A new breast imaging technique pioneered at Mayo Clinic nearly quadruples detection rates of invasive breast cancers in women with dense breast tissue, according to the results of a major study published this week in the American Journal of Roentgenology.
Molecular Breast Imaging (MBI) is a supplemental imaging technology designed to find tumors that would otherwise be obscured by surrounding dense breast tissue on a mammogram. Tumors and dense breast tissue can both appear white on a mammogram, making tumors indistinguishable from background tissue in women with dense breasts. About half of all screening-aged women have dense breast tissue, according to Deborah Rhodes, M.D., a Mayo Clinic Breast Clinic physician and the senior author of this study.
MBI increased the detection rate of invasive breast cancers by more than 360 percent when used in addition to regular screening mammography, according to the study. MBI uses small, semiconductor-based gamma cameras to image the breast following injection of a radiotracer that tumors absorb avidly. Unlike conventional breast imaging techniques, such as mammography and ultrasound, MBI exploits the different behavior of tumors relative to background tissue, producing a functional image of the breast that can detect tumors not seen on mammography.
The study, conducted at Mayo Clinic, included 1,585 women with heterogeneously or extremely dense breasts who underwent an MBI exam at the time of their screening mammogram.
“The finding that MBI substantially increases detection rates of invasive cancers in dense breasts without an unacceptably high increase in false positive findings has important implications for breast cancer screening decisions, particularly as 20 states now require mammography facilities to notify women about breast density and encourage discussion of supplemental screening options,” says Dr. Rhodes. “These findings suggest that MBI has a more favorable balance of additional invasive cancers detected versus additional biopsies incurred relative to other supplemental screening options.”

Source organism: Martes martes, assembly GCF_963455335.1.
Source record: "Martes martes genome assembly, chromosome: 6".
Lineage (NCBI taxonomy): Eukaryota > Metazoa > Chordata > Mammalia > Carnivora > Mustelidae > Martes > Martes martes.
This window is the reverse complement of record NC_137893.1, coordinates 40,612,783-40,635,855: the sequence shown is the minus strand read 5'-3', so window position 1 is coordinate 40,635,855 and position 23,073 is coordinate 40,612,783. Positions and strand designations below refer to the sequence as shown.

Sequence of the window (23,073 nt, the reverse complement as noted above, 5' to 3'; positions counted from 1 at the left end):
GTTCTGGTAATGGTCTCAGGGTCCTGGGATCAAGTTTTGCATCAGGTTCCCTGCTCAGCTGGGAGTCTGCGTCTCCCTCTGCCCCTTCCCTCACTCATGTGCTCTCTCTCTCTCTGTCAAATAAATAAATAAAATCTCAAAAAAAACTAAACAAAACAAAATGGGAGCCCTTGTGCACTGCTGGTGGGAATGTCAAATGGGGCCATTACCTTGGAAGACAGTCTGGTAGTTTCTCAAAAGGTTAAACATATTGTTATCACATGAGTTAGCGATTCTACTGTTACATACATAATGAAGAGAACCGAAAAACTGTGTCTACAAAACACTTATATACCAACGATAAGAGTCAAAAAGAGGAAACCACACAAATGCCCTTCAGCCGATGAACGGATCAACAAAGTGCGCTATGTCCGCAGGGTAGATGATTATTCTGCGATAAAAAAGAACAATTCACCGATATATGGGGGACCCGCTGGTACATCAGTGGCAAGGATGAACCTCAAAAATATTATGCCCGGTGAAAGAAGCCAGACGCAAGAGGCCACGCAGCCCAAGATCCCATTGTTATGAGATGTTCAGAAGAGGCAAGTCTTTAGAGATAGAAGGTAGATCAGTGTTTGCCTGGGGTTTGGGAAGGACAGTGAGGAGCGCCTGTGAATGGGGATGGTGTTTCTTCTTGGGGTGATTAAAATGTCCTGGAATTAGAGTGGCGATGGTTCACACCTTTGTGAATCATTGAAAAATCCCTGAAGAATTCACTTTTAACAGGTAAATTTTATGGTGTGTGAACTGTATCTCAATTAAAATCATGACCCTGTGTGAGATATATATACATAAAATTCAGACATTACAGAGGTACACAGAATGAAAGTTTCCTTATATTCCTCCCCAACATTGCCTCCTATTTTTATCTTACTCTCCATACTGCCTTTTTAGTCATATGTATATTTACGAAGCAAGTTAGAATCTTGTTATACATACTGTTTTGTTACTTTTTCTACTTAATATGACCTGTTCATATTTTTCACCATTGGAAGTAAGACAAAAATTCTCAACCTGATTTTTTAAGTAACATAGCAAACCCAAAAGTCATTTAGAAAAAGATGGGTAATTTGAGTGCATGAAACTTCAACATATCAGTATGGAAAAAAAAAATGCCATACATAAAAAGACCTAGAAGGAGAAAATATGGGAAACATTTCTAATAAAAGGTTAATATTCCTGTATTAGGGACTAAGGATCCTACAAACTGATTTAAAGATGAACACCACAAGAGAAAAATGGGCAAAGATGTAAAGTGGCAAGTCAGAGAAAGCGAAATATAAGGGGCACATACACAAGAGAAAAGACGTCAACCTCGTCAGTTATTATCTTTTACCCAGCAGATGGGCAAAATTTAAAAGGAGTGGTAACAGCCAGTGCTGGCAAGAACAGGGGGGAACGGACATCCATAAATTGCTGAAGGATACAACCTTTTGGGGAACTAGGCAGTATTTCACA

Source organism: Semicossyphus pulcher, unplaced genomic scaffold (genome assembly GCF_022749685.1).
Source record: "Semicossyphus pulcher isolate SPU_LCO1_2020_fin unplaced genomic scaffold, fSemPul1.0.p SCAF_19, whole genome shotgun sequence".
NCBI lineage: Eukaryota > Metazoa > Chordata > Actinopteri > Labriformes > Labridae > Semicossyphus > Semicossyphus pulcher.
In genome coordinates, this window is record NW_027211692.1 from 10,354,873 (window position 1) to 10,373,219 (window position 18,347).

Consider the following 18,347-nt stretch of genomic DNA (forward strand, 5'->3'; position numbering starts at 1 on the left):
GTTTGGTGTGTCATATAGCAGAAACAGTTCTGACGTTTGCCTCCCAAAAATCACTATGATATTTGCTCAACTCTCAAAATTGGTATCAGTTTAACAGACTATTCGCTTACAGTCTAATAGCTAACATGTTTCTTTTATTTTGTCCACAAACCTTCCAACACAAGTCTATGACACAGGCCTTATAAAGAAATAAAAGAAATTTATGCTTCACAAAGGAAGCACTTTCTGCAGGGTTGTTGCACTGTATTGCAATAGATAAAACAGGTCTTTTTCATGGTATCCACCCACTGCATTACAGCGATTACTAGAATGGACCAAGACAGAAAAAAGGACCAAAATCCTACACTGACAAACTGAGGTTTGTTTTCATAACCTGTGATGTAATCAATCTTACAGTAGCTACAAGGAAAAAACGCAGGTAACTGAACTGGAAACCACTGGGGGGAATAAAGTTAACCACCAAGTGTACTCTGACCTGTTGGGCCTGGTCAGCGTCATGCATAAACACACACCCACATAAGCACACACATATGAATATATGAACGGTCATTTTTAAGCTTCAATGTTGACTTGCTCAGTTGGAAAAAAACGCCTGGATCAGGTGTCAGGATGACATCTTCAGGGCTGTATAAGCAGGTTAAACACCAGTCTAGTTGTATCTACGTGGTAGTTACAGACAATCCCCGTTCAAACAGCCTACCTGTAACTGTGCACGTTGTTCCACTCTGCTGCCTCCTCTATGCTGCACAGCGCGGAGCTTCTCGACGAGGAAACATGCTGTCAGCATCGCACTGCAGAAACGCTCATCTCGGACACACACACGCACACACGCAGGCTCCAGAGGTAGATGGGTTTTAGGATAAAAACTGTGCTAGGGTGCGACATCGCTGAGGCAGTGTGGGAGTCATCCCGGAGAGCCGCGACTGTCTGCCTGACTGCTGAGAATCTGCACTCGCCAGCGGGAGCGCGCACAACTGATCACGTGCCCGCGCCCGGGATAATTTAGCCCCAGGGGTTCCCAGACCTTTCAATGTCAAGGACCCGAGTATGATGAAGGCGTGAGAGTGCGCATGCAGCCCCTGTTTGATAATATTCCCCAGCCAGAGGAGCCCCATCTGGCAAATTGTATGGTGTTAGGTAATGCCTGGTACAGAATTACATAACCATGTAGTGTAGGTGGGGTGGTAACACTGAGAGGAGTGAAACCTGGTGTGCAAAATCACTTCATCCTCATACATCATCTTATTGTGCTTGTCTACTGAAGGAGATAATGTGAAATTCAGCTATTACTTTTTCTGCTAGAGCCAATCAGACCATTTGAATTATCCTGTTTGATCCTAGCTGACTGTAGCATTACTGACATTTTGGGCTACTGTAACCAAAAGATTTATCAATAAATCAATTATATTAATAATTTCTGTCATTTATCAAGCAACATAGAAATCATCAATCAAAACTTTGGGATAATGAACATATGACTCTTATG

“Recent studies have reported supplemental cancer detection rates of 1.9 per 1,000 women screened with automated whole breast ultrasound and 1.2 to 2.8 per 1,000 women screened with digital breast tomosynthesis, so our finding of an additional 8.8 cancers per 1,000 women makes MBI a very compelling option for women who elect supplemental screening,” says Dr. Rhodes.
Michael O’Connor, Ph.D., a Mayo Clinic scientist and inventor of the MBI technology, calls this latest study a major milestone for both safety and efficacy of the imaging device, largely because of the high detection rates achieved through low radiation exposure.
“This new study is important because it incorporates many of the advances in MBI pioneered here at Mayo Clinic and shows that studies can be performed safely, with low radiation exposure to the patient,” says Dr. O’Connor. “This means MBI is safe and effective as a supplemental screening tool.”
“We are very excited about what MBI can offer women with dense breasts,” says Amy Conners, M.D., chair of Mayo Clinic’s Breast Imaging Division and a co-author of this study. “While we endorse annual mammography for all women age 40 and over, and the addition of annual MRI for women at high risk, MBI fills an important gap for supplemental screening in women with dense breasts who are not otherwise at high risk.”
The study was made possible by a grant from the Susan G. Komen Foundation and a Clinical and Translational Science Awards (CTSA) grant from the National Center for Advancing Translational Sciences (NCATS), a component of the National Institutes of Health (NIH).
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